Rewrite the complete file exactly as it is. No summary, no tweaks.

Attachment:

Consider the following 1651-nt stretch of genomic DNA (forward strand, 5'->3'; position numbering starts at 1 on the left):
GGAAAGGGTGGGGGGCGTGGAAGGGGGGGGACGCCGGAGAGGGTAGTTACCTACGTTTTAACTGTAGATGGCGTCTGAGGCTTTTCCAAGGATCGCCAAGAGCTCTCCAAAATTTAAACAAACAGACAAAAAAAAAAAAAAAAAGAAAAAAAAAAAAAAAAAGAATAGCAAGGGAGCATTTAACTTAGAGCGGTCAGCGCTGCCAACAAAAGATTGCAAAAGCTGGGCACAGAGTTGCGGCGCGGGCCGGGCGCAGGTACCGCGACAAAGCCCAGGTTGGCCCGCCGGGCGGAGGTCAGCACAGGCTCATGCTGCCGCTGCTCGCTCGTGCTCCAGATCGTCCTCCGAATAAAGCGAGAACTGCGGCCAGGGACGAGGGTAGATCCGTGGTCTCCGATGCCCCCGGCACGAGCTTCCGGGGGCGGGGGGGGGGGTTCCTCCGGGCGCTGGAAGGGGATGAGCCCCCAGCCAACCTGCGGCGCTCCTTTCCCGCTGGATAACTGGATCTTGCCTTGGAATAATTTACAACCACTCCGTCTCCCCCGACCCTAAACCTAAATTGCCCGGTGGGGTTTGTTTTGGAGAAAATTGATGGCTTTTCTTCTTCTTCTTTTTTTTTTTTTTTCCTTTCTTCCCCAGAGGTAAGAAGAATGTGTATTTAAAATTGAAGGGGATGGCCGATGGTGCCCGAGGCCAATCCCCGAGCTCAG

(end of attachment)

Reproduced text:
Consider the following 1651-nt stretch of genomic DNA (forward strand, 5'->3'; position numbering starts at 1 on the left):
GGAAAGGGTGGGGGGCGTGGAAGGGGGGGGACGCCGGAGAGGGTAGTTACCTACGTTTTAACTGTAGATGGCGTCTGAGGCTTTTCCAAGGATCGCCAAGAGCTCTCCAAAATTTAAACAAACAGACAAAAAAAAAAAAAAAAAGAAAAAAAAAAAAAAAAAGAATAGCAAGGGAGCATTTAACTTAGAGCGGTCAGCGCTGCCAACAAAAGATTGCAAAAGCTGGGCACAGAGTTGCGGCGCGGGCCGGGCGCAGGTACCGCGACAAAGCCCAGGTTGGCCCGCCGGGCGGAGGTCAGCACAGGCTCATGCTGCCGCTGCTCGCTCGTGCTCCAGATCGTCCTCCGAATAAAGCGAGAACTGCGGCCAGGGACGAGGGTAGATCCGTGGTCTCCGATGCCCCCGGCACGAGCTTCCGGGGGCGGGGGGGGGGGTTCCTCCGGGCGCTGGAAGGGGATGAGCCCCCAGCCAACCTGCGGCGCTCCTTTCCCGCTGGATAACTGGATCTTGCCTTGGAATAATTTACAACCACTCCGTCTCCCCCGACCCTAAACCTAAATTGCCCGGTGGGGTTTGTTTTGGAGAAAATTGATGGCTTTTCTTCTTCTTCTTTTTTTTTTTTTTTCCTTTCTTCCCCAGAGGTAAGAAGAATGTGTATTTAAAATTGAAGGGGATGGCCGATGGTGCCCGAGGCCAATCCCCGAGCTCAG